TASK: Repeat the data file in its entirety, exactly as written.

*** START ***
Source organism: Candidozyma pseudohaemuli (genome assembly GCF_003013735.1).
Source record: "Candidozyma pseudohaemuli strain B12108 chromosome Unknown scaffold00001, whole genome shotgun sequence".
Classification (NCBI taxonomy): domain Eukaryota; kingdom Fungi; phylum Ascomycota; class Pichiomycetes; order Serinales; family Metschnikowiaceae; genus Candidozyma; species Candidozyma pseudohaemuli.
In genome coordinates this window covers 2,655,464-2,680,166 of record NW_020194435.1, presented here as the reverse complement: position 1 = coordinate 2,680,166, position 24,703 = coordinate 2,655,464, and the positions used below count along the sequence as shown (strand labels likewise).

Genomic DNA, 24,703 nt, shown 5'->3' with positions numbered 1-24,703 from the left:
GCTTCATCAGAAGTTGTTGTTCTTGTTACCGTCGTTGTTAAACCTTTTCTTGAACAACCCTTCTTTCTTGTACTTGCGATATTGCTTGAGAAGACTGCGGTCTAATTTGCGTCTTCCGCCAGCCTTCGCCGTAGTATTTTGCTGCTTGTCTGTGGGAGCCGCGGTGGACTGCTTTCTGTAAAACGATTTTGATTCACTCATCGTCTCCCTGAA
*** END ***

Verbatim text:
Source organism: Candidozyma pseudohaemuli (genome assembly GCF_003013735.1).
Source record: "Candidozyma pseudohaemuli strain B12108 chromosome Unknown scaffold00001, whole genome shotgun sequence".
Classification (NCBI taxonomy): domain Eukaryota; kingdom Fungi; phylum Ascomycota; class Pichiomycetes; order Serinales; family Metschnikowiaceae; genus Candidozyma; species Candidozyma pseudohaemuli.
In genome coordinates this window covers 2,655,464-2,680,166 of record NW_020194435.1, presented here as the reverse complement: position 1 = coordinate 2,680,166, position 24,703 = coordinate 2,655,464, and the positions used below count along the sequence as shown (strand labels likewise).

Genomic DNA, 24,703 nt, shown 5'->3' with positions numbered 1-24,703 from the left:
GCTTCATCAGAAGTTGTTGTTCTTGTTACCGTCGTTGTTAAACCTTTTCTTGAACAACCCTTCTTTCTTGTACTTGCGATATTGCTTGAGAAGACTGCGGTCTAATTTGCGTCTTCCGCCAGCCTTCGCCGTAGTATTTTGCTGCTTGTCTGTGGGAGCCGCGGTGGACTGCTTTCTGTAAAACGATTTTGATTCACTCATCGTCTCCCTGAA